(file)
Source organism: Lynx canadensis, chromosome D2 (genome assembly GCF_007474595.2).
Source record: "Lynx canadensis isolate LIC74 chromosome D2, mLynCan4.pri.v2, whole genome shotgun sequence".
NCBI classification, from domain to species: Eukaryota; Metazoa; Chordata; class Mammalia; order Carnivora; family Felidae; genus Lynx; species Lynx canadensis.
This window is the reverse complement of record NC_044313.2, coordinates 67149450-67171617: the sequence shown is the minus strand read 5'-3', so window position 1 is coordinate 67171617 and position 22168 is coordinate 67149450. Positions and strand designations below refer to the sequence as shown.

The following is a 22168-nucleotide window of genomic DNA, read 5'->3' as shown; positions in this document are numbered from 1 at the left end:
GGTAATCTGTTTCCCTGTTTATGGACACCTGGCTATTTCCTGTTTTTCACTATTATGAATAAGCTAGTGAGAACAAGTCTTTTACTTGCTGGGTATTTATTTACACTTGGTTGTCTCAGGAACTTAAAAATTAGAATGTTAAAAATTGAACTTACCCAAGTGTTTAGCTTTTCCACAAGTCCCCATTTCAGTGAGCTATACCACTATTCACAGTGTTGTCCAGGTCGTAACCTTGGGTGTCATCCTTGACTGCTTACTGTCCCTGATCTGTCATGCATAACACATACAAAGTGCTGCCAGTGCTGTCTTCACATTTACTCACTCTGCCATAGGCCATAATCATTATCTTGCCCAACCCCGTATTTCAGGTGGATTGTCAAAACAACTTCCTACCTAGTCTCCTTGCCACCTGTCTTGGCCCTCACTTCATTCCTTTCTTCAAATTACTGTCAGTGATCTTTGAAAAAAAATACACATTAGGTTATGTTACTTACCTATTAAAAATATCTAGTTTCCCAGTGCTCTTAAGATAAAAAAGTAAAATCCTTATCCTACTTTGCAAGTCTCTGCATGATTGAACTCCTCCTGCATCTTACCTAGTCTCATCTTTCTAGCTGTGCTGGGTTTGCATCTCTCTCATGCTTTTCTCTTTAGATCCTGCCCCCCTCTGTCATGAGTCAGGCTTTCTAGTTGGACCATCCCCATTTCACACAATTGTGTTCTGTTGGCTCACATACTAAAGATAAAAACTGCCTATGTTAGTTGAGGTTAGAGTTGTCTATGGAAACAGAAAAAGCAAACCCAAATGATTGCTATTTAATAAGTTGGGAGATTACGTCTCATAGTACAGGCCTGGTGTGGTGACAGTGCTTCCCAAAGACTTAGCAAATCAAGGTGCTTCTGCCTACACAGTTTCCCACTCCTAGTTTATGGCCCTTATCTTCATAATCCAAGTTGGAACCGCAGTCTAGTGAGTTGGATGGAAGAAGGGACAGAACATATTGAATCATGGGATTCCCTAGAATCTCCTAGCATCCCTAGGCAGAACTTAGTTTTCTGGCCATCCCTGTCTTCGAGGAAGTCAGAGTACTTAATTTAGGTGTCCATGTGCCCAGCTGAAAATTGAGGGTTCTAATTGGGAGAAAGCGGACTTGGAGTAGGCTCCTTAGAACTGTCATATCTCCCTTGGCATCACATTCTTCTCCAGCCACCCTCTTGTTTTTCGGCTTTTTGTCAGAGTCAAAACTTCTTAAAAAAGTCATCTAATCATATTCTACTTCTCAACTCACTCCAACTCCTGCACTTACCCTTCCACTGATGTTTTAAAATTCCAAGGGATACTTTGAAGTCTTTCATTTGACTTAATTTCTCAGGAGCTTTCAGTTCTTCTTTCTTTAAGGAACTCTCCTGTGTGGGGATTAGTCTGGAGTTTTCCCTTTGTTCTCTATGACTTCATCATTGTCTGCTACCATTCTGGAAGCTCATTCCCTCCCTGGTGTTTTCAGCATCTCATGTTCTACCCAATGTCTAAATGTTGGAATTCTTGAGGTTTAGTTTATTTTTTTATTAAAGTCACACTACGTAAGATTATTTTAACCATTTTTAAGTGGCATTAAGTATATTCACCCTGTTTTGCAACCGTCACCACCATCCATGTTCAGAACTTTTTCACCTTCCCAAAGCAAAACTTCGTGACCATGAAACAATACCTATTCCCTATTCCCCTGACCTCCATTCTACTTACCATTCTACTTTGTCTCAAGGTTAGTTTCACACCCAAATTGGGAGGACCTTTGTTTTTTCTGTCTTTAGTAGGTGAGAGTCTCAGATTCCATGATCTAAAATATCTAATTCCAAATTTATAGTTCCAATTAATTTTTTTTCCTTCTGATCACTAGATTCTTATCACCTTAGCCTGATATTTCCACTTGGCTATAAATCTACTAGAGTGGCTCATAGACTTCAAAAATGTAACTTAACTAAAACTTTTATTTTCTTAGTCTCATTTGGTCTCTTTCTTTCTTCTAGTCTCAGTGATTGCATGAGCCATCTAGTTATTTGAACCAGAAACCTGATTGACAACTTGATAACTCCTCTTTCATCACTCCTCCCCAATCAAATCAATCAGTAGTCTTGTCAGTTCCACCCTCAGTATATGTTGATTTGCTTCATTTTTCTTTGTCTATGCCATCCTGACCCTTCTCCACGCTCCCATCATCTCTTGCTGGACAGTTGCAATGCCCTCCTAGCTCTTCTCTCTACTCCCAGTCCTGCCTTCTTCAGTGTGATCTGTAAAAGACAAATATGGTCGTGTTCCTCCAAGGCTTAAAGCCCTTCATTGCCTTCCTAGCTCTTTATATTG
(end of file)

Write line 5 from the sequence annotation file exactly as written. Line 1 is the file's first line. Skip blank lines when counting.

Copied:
The following is a 22168-nucleotide window of genomic DNA, read 5'->3' as shown; positions in this document are numbered from 1 at the left end: